If you have a longer history of using credit responsibly, your credit score will be higher. Getting a new credit card and paying your bills on time will strengthen your payment history.
Make sure that you don’t fall behind on your payments, though, as this will harm your credit score. If you do miss a payment, make it up as soon as possible. Creditors don’t usually report late payments until they’re 30 days overdue, but the later the payment becomes, the more it will damage your score. 7
How much does a new credit card affect your credit score?
Opening a new credit card might initially reduce your credit score by several points. The exact number of points depends on various factors, such as the length of your credit history and the number of accounts you have. 8 For example, opening new accounts typically has a greater effect on people with thin or new credit profiles (i.e., people with short credit histories or people opening their first lines of credit). 9
As long as you’re careful about managing your credit, there’s no need to worry. The negative effects of opening a new credit card will be short-lived if you use the card responsibly. Specifically, your credit score should improve within a few months as the hard inquiry loses its effect and the account begins to age and positively contribute to your credit history.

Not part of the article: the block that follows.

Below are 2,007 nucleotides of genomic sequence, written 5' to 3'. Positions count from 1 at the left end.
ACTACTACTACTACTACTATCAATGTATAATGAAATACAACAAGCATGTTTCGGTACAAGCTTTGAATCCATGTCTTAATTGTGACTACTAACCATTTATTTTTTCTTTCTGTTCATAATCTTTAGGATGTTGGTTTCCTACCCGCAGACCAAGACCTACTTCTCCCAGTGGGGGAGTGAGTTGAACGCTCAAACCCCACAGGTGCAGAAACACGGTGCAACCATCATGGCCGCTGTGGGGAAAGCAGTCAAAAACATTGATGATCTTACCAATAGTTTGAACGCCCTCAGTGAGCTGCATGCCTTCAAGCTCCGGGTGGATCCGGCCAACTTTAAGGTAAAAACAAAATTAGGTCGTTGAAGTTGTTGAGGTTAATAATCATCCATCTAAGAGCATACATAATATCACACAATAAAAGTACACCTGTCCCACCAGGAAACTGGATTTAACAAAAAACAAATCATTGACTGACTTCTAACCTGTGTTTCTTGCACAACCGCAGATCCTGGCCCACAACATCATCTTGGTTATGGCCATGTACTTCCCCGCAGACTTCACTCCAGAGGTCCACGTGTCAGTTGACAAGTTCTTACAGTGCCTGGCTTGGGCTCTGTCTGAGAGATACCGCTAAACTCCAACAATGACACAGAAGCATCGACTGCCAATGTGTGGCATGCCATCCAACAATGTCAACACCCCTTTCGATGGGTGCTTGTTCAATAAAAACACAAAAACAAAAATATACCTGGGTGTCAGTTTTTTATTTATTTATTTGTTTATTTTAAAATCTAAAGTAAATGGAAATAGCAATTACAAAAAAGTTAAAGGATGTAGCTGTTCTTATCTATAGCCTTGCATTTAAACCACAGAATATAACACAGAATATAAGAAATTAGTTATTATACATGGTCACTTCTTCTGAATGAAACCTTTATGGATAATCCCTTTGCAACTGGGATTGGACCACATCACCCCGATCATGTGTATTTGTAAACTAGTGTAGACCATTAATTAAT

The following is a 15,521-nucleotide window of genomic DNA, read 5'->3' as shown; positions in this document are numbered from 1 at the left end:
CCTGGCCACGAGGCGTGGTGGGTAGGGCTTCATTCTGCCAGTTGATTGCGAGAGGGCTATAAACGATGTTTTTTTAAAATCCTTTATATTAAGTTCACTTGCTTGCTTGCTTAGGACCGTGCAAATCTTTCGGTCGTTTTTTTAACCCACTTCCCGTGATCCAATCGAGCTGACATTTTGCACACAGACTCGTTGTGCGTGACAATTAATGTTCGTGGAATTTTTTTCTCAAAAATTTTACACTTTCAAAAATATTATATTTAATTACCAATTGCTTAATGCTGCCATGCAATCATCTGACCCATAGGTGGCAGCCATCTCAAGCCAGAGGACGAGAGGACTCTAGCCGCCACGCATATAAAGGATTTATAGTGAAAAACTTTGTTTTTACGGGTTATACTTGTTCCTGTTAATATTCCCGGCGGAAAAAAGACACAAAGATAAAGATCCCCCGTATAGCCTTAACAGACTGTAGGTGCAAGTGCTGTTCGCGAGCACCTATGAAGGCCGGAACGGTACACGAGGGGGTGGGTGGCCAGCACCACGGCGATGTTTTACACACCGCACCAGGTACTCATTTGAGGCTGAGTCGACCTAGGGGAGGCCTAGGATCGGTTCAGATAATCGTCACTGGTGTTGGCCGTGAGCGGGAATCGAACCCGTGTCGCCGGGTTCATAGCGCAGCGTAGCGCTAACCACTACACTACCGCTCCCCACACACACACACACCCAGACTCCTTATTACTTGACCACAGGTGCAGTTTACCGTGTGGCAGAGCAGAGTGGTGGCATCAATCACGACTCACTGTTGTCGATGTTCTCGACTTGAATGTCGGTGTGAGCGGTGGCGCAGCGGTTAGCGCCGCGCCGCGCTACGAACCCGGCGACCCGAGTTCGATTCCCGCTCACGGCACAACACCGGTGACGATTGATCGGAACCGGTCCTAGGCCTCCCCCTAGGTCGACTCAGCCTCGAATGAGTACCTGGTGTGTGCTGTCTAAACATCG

Is it bad to have multiple credit cards?
No, having multiple credit cards isn’t bad if you use them responsibly and avoid making late payments. According to FICO’s president, Ethan Dornhelm, people with good credit scores have an average of three open credit cards. However, how many credit cards you should have depends on your credit history and personal circumstances.
Think twice about opening a new credit card if your credit report lists “too many revolving accounts” as a risk factor that’s bringing down your credit score. 10 You should also make sure that you keep a balanced mix of different accounts.
If I open a new credit card, is it bad if I stop using an older one?
No, it’s not necessarily bad to stop using your old credit cards. However, you should make small purchases on each card every few months to keep the accounts active. 11 If your creditor cancels your account due to inactivity and stops reporting to the credit bureaus, then your credit score could drop.